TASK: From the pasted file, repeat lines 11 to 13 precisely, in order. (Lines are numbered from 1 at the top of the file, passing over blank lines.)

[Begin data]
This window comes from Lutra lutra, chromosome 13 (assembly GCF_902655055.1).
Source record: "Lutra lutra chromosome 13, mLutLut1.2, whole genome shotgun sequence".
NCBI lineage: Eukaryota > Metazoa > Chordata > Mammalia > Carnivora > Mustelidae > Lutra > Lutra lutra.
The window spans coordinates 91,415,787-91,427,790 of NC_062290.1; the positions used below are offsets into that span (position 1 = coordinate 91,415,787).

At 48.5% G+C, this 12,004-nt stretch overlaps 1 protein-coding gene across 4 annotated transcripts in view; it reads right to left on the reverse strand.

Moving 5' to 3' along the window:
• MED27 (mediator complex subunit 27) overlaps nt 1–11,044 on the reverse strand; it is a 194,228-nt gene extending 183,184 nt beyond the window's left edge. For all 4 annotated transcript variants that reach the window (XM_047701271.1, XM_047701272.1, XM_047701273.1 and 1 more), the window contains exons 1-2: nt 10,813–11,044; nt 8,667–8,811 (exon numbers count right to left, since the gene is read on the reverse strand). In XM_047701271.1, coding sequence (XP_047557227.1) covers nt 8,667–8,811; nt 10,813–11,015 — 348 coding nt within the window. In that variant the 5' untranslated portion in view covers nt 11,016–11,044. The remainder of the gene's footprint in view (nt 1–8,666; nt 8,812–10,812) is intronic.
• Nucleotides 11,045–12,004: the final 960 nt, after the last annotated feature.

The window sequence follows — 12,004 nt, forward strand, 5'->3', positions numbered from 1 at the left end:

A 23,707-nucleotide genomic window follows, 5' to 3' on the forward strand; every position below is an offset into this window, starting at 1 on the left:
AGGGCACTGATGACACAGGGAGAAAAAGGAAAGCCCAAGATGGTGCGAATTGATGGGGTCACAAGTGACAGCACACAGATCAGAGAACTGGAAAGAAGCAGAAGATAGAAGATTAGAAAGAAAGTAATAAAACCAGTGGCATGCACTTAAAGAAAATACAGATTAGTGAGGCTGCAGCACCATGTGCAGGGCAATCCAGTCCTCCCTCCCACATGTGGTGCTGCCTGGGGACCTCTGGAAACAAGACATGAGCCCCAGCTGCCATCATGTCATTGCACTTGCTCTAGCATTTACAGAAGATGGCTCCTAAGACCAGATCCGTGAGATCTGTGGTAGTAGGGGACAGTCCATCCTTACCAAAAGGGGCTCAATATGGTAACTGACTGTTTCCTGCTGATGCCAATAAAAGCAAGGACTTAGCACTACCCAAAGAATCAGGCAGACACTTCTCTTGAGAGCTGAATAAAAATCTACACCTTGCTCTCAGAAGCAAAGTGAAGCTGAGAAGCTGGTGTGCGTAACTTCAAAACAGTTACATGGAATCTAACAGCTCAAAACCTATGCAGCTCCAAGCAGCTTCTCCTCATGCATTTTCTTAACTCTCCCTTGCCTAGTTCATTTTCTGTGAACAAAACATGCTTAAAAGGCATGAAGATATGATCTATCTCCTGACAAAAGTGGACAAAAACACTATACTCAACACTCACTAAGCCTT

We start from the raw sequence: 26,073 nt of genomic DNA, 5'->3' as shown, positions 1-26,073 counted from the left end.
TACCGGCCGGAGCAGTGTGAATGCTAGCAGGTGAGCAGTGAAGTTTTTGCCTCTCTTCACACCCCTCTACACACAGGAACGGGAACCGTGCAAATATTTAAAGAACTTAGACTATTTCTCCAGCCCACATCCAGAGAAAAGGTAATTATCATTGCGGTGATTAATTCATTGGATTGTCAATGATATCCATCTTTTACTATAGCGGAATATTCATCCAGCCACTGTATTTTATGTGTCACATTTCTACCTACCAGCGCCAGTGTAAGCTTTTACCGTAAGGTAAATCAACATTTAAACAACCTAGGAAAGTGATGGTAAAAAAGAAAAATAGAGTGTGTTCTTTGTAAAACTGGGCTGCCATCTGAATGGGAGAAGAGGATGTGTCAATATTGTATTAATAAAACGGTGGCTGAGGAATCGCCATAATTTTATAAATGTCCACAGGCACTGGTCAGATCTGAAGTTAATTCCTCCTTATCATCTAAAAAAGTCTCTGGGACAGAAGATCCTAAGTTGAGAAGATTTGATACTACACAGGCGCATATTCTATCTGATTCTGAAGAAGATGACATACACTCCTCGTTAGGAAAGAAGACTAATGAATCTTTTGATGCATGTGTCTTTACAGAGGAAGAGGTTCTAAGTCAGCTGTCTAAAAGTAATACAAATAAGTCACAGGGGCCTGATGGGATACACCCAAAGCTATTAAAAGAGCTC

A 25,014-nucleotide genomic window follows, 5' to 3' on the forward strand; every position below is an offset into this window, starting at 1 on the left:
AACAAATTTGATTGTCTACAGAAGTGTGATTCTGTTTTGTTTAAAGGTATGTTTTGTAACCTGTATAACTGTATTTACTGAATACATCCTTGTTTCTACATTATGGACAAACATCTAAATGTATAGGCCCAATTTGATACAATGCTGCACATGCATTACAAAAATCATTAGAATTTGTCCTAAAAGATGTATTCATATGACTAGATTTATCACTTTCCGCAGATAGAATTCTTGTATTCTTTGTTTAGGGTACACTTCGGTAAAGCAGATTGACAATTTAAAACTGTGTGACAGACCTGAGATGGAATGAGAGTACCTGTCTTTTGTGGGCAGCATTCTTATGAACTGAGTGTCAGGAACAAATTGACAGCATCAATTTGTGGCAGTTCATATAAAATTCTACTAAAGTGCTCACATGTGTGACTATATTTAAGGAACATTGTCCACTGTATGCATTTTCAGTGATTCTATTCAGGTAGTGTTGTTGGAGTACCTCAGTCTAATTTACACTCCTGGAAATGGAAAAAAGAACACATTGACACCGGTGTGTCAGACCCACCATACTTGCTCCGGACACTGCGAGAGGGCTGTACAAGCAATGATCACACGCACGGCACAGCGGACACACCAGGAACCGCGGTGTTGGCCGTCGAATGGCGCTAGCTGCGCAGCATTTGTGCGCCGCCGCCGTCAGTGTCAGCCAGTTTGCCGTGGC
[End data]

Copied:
AGGGCACTGATGACACAGGGAGAAAAAGGAAAGCCCAAGATGGTGCGAATTGATGGGGTCACAAGTGACAGCACACAGATCAGAGAACTGGAAAGAAGCAGAAGATAGAAGATTAGAAAGAAAGTAATAAAACCAGTGGCATGCACTTAAAGAAAATACAGATTAGTGAGGCTGCAGCACCATGTGCAGGGCAATCCAGTCCTCCCTCCCACATGTGGTGCTGCCTGGGGACCTCTGGAAACAAGACATGAGCCCCAGCTGCCATCATGTCATTGCACTTGCTCTAGCATTTACAGAAGATGGCTCCTAAGACCAGATCCGTGAGATCTGTGGTAGTAGGGGACAGTCCATCCTTACCAAAAGGGGCTCAATATGGTAACTGACTGTTTCCTGCTGATGCCAATAAAAGCAAGGACTTAGCACTACCCAAAGAATCAGGCAGACACTTCTCTTGAGAGCTGAATAAAAATCTACACCTTGCTCTCAGAAGCAAAGTGAAGCTGAGAAGCTGGTGTGCGTAACTTCAAAACAGTTACATGGAATCTAACAGCTCAAAACCTATGCAGCTCCAAGCAGCTTCTCCTCATGCATTTTCTTAACTCTCCCTTGCCTAGTTCATTTTCTGTGAACAAAACATGCTTAAAAGGCATGAAGATATGATCTATCTCCTGACAAAAGTGGACAAAAACACTATACTCAACACTCACTAAGCCTT

We start from the raw sequence: 26,073 nt of genomic DNA, 5'->3' as shown, positions 1-26,073 counted from the left end.
TACCGGCCGGAGCAGTGTGAATGCTAGCAGGTGAGCAGTGAAGTTTTTGCCTCTCTTCACACCCCTCTACACACAGGAACGGGAACCGTGCAAATATTTAAAGAACTTAGACTATTTCTCCAGCCCACATCCAGAGAAAAGGTAATTATCATTGCGGTGATTAATTCATTGGATTGTCAATGATATCCATCTTTTACTATAGCGGAATATTCATCCAGCCACTGTATTTTATGTGTCACATTTCTACCTACCAGCGCCAGTGTAAGCTTTTACCGTAAGGTAAATCAACATTTAAACAACCTAGGAAAGTGATGGTAAAAAAGAAAAATAGAGTGTGTTCTTTGTAAAACTGGGCTGCCATCTGAATGGGAGAAGAGGATGTGTCAATATTGTATTAATAAAACGGTGGCTGAGGAATCGCCATAATTTTATAAATGTCCACAGGCACTGGTCAGATCTGAAGTTAATTCCTCCTTATCATCTAAAAAAGTCTCTGGGACAGAAGATCCTAAGTTGAGAAGATTTGATACTACACAGGCGCATATTCTATCTGATTCTGAAGAAGATGACATACACTCCTCGTTAGGAAAGAAGACTAATGAATCTTTTGATGCATGTGTCTTTACAGAGGAAGAGGTTCTAAGTCAGCTGTCTAAAAGTAATACAAATAAGTCACAGGGGCCTGATGGGATACACCCAAAGCTATTAAAAGAGCTC